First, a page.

5. 5.
    Kakudo K, Bai Y, Katayama S et al (2009) Classification of follicular cell tumors of the thyroid gland: analysis involving Japanese patients from one institute. Pathol Int 59:35–367CrossRefGoogle Scholar
  6. 6.
    Sanders EM Jr, LiVolsi VA, Brierley J et al (2007) An evidence-based review of poorly differentiated thyroid cancer. World J Surg 31:934–945CrossRefGoogle Scholar
  7. 7.
    Tallini G (2011) Poorly differentiated thyroid carcinoma, are we there yet? Endocr Pathol 22:190–194CrossRefGoogle Scholar
  8. 8.
    DettmerM SA, Steinert H et al (2011) Poorly differentiated thyroid carcinomas: how much poorly differentiated is needed? Am J Surg Pathol 35:1866–1872CrossRefGoogle Scholar
  9. 9.
    Rossi ED, Martini M, Capodimonti S, Straccia P, Revelli L, Lombardi CP, Pontecorvi A, Santeusanio G, Larocca LM, Fadda G (2015) Well-differentiated thyroid cancer with a minor poorly differentiated component: clonal heterogeneity through the prognostic role of cxcr4 and Braf analysis. Appl Immunohistochem Mol Morphol 23:196–201CrossRefGoogle Scholar
  10. 10.
    Yadav S, Gupta SK, Godbole MM et al (2009) Persistence of severe iodine-deficiency disorders despite universal salt iodization in an iodine-deficient area in northern India. Public Health Nutr 200913:424Google Scholar
  11. 11.
    Bhargav PR, Mishra A, Agarwal G et al (2010) Long-term outcome of differentiated thyroid carcinoma—experience in a developing country. World J Surg 34:40–47CrossRefGoogle Scholar
  12. 12.
    Rosai J, Carcangiu ML, DeLellis RA (1992) Armed forces institute of pathology, atlas of tumor pathology: 3rd series. In: Tumors of the thyroid gland. Armed Forces Institute of Pathology, Washington, DCGoogle Scholar
  13. 13.
    Tuttle RM, Morris LF, Haugen BR et al (2017) Thyroid-differentiated and anaplastic carcinoma. In: Amin MB et al (eds) AJCC cancer staging manual, 8th edn. Springer International Publishing, New York City, p 873Google Scholar
  14. 14.
    Asioli S, Erickson LA, Righi A, Jin L, Volante M, Jenkins S, Papotti M, Bussolati G, Lloyd RV (2010) Poorly differentiated carcinoma of the thyroid: validation of the Turin proposal and analysis of IMP3 expression. Mod Pathol 23:1269–1278CrossRefGoogle Scholar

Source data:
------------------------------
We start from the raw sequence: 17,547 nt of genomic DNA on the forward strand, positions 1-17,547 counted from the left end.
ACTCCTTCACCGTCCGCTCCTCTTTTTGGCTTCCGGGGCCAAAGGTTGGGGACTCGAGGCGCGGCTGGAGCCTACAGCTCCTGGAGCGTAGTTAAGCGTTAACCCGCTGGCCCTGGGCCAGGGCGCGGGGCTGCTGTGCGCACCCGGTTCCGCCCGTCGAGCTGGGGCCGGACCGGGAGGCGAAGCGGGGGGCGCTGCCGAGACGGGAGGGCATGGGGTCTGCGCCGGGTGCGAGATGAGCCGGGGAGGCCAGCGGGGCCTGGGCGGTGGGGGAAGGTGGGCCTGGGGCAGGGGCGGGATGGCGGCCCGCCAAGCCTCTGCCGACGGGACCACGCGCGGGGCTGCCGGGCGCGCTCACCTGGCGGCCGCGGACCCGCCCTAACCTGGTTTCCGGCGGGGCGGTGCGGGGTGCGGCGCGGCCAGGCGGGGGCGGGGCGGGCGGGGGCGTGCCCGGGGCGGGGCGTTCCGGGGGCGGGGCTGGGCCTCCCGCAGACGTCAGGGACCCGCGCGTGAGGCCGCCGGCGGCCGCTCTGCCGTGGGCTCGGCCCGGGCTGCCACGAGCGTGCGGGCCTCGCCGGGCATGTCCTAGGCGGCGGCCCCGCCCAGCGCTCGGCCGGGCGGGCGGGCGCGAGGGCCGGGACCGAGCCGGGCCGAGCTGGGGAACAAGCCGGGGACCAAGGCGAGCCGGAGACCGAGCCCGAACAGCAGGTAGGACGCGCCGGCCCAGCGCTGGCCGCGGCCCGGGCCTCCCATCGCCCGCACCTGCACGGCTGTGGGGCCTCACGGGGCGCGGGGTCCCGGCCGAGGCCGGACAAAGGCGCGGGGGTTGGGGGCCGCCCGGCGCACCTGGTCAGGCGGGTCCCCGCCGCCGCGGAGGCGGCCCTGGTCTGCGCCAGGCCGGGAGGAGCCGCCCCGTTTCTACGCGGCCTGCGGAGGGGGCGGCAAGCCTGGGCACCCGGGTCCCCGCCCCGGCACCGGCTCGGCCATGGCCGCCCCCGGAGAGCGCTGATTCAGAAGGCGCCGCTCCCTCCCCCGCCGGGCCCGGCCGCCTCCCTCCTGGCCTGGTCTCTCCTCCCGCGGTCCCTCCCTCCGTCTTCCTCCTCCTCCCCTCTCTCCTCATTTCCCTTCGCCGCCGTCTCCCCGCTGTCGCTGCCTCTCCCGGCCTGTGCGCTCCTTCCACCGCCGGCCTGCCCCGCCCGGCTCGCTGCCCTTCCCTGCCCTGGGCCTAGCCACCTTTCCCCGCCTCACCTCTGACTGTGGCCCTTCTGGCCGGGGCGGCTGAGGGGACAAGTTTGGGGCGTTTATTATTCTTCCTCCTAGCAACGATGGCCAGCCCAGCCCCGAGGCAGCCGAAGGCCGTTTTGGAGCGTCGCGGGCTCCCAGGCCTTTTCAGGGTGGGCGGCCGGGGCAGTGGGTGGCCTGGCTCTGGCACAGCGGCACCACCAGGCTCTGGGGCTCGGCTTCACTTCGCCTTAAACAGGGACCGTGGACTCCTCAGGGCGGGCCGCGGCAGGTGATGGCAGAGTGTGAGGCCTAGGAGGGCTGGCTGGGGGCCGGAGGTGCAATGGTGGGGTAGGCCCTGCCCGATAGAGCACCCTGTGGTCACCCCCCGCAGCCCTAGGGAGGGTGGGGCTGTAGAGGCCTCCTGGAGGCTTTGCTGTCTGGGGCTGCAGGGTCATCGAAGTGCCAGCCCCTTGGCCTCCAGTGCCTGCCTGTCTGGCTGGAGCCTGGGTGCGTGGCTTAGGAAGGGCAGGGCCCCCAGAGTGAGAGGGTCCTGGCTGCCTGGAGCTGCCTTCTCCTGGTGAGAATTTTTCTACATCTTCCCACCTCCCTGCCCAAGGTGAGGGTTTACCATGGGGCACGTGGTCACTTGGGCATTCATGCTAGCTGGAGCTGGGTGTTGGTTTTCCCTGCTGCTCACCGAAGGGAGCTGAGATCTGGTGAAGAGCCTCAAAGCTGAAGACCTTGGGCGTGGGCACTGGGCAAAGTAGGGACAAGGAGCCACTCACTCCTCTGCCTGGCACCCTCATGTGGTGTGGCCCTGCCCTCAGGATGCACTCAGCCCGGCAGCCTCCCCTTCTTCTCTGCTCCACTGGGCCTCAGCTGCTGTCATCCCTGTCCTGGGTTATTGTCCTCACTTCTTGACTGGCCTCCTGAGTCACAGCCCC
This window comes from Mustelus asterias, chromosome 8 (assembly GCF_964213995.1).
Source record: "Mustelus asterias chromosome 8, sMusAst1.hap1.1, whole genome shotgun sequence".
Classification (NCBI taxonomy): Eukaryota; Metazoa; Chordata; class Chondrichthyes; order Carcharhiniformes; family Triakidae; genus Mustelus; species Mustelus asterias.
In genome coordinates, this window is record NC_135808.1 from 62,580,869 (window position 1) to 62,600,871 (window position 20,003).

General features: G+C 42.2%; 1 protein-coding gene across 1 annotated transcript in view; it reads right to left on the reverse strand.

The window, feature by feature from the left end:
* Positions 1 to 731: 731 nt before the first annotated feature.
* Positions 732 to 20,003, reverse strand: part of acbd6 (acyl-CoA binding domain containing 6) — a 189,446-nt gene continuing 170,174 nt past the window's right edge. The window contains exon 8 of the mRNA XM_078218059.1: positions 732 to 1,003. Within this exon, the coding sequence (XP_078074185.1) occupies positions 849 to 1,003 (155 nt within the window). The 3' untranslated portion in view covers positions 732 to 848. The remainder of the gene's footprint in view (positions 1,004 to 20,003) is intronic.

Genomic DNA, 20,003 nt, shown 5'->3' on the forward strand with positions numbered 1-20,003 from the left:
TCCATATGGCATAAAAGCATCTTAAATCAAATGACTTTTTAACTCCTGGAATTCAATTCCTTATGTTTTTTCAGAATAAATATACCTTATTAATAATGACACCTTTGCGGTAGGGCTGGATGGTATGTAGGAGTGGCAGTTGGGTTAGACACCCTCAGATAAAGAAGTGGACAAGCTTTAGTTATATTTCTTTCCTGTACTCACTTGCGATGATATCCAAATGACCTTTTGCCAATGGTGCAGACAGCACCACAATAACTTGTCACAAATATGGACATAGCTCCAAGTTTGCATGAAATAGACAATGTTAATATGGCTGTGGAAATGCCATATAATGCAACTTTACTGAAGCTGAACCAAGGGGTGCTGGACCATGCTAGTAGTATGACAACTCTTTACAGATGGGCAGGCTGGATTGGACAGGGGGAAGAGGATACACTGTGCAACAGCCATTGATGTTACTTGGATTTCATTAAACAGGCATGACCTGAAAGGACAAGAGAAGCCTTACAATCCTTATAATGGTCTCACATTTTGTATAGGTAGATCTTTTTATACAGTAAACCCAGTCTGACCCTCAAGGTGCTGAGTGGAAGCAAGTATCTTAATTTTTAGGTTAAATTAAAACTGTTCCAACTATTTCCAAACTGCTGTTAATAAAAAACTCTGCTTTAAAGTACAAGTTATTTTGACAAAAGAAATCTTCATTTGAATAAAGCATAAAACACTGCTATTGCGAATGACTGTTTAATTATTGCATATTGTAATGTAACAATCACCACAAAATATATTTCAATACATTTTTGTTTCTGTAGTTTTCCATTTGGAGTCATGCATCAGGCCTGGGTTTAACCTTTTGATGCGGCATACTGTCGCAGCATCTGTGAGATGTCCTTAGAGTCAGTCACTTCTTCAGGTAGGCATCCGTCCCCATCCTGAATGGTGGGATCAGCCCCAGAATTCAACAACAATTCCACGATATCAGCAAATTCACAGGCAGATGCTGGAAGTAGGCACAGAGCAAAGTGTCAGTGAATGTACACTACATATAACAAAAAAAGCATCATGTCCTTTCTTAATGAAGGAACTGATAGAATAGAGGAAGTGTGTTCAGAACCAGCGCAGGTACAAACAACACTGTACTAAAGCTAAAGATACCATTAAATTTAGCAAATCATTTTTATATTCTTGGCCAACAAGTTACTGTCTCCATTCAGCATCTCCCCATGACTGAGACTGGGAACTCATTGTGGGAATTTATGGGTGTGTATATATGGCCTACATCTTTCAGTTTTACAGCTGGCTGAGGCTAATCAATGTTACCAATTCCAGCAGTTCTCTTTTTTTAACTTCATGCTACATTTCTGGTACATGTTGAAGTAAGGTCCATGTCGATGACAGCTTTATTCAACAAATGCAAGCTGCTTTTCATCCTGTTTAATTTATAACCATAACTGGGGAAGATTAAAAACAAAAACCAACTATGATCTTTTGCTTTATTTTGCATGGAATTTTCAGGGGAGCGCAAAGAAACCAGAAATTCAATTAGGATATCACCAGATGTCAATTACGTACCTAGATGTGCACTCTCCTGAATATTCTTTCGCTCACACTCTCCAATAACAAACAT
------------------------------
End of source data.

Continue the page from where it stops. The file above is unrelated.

15. 15.
    Ibrahimpasic T, Ghossein R, Carlson DL, Nixon I, Palmer FL, Shaha AR, Patel SG, Tuttle RM, Shah JP, Ganly I (2014) Poorly differentiated; thyroid cancer; outcome; diagnosis; therapy. J Clin Endocrinol Metab 99:1245–1252CrossRefGoogle Scholar
  16. 16.
    Gnemmi V, Renaud F, Do Cao C, Salleron J, Lion G, Wemeau JL, Copin MC, Carnaille B, Leteurtre E, Pattou F, Aubert S (2014) Poorly differentiated thyroid carcinomas: application of the Turin proposal provides prognostic results similar to those from the assessment of high-grade features. Histopathology 64:263–273CrossRefGoogle Scholar
  17. 17.
    Volante M, Landolfi S, Chiusa L, Palestini N, Motta M, Codegone A, Torchio B, Papotti MG (2004) Poorly differentiated carcinomas of the thyroid with trabecular, insular, and solid patterns: a clinicopathologic study of 183 patients. Cancer 100:950–957CrossRefGoogle Scholar
  18. 18.
    Bongiovanni M, Bloom L, Krane JF et al (2009) Cytomorphologic features of poorly differentiated thyroid carcinoma. A multi-institutional analysis of 40 cases. Cancer 117:185–194Google Scholar
  19. 19.
    Yu MG, Rivera J, Jimeno C (2017) Poorly differentiated thyroid carcinoma: 10-year experience in a southeast Asian population. Endocrinol Metab (Seoul) 32:288–295CrossRefGoogle Scholar
  20. 20.
    de la Fouchardiere C, Decaussin-Petrucci M, Berthiller J et al (2018) Preditive factors of outcome in poorly differentiated thyroid carcinomas. Eur J Cancer 92:40–47CrossRefGoogle Scholar
  21. 21.
    Tanaka K, Sonoo H, Saito W et al (2011). Analysis of clinical outcome of patients with poorly differentiated thyroid carcinoma. ISRN Endocrinology ISRN Endocrinol.
  22. 22.
    Hiltzik D, Carlson DL, Tuttle RM, Chuai S, Ishill N, Shaha A, Shah JP, Singh B, Ghossein RA (2006) Poorly differentiated thyroid carcinomas defined on the basis of mitosis and necrosis: a clinicopathologic study of 58 patients. Cancer 106:1286–1295CrossRefGoogle Scholar
  23. 23.
    Liu L, Li D, Wang D et al (2015) Multifocality predicts poor outcome of patients with insular thyroid cancer: a clinicopathological study. Int J Clin Exp Pathol 8:11212–11217Google Scholar

Copyright information

© Springer-Verlag GmbH Germany, part of Springer Nature 2019

Authors and Affiliations

  1. 1.Department of Endocrine SurgerySanjay Gandhi Postgraduate Institute of Medical SciencesLucknowIndia
  2. 2.Department of PathologySanjay Gandhi Postgraduate Institute of Medical SciencesLucknowIndia

Personalised recommendations